DF   RUS Dzhamaludin Ipayev
DF   RUS Rustam Machilov
DF   RUS Umar Magomedbekov
DF   RUS Marat Ramazanov
DF   RUS Alikadi Saidov
DF   RUS Yusup Vagabov
DF   RUS Magomednabi Yagyayev (captain)
No. Pos. Nation Player
MF   RUS Dzhambulat Abdulkadyrov
MF   RUS Chingiz Agabalayev
MF   RUS Arslan Gadzhiyev
MF   RUS Shakhban Gaydarov
MF   RUS Radzhab Gusengadzhiyev
MF   RUS Sultan Isalov
MF   RUS Magomednur Isayev
MF   RUS Shikhamir Isayev
MF   RUS Akhmed Ismailov
MF   RUS Razhab Magomedov
FW   RUS Yusuf Aliyev
FW   RUS Magomed Magomedov
FW   RUS Muslim Shikhbabayev

Out on loanEdit

Note: Flags indicate national team as defined under FIFA eligibility rules. Players may hold more than one non-FIFA nationality.

No. Pos. Nation Player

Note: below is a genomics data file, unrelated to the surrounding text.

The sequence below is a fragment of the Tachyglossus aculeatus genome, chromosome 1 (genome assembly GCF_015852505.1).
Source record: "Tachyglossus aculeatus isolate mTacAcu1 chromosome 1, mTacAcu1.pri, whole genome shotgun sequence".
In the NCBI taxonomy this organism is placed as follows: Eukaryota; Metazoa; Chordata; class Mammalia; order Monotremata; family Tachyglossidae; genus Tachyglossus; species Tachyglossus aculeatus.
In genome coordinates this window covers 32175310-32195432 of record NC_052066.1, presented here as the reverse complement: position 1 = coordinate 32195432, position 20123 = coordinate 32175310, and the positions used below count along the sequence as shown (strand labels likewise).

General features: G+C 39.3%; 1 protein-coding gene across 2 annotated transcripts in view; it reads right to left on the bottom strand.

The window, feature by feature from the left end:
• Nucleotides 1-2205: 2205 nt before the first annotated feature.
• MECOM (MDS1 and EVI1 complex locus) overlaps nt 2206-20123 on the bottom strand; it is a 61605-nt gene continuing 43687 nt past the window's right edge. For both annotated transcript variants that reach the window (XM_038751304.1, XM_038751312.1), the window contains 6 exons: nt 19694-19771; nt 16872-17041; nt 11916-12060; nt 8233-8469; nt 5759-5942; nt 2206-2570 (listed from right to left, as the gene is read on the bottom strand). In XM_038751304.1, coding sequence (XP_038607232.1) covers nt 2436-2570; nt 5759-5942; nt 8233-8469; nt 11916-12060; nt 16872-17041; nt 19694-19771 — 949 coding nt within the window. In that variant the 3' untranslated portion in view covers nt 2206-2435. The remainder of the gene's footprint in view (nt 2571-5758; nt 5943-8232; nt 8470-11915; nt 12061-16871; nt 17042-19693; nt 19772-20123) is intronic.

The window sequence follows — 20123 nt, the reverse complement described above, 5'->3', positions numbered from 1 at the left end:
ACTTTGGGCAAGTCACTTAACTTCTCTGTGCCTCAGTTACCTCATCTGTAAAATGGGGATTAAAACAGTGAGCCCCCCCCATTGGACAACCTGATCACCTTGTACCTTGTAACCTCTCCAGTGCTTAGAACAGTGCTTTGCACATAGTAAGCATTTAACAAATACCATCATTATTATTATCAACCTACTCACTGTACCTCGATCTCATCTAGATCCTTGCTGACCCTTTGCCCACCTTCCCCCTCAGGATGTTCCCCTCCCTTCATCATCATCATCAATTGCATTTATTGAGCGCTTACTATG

MF   RUS Mutaalim Magomedov (at SKA-Khabarovsk)

Reserve teamsEdit

RecordsEdit

Top scorers by seasonEdit

Season Player League Cup Europe Playoffs Total
1992–93   Ibragim Gasanbekov 14 14
1993–94   Ibragim Gasanbekov 30 2 32
1994–95   Ibragim Gasanbekov 16 16
1995–96   Ibragim Gasanbekov 24 3 27
1996–97   Ibragim Gasanbekov 34 1 35
1997–98   Ibragim Gasanbekov 17 17
1998–99   Ibragim Gasanbekov 15 1 16
1999–00   Narvik Sirkhayev 11 11
2000–01   Predrag Ranđelović 12 1 13
2001–02   Narvik Sirkhayev 10 2 12
2002–03   Budun Budunov 4 2 6
2003–04   Budun Budunov 10 10
2004–05   Shamil Lakhiyalov 9 1 10
2005–06   Shamil Lakhiyalov 9 1 10
2006–07   Aleksandr Antipenko 14 14
2007–08   Ruslan Agalarov 6 1 7
2008–09   Mikheil Ashvetia 17 17
2009–10   Otar Martsvaladze 13 13
2010–11   David Tsorayev 8 8
2011–12   Samuel Eto'o 13 13
2012–13   Samuel Eto'o 10 2 9 21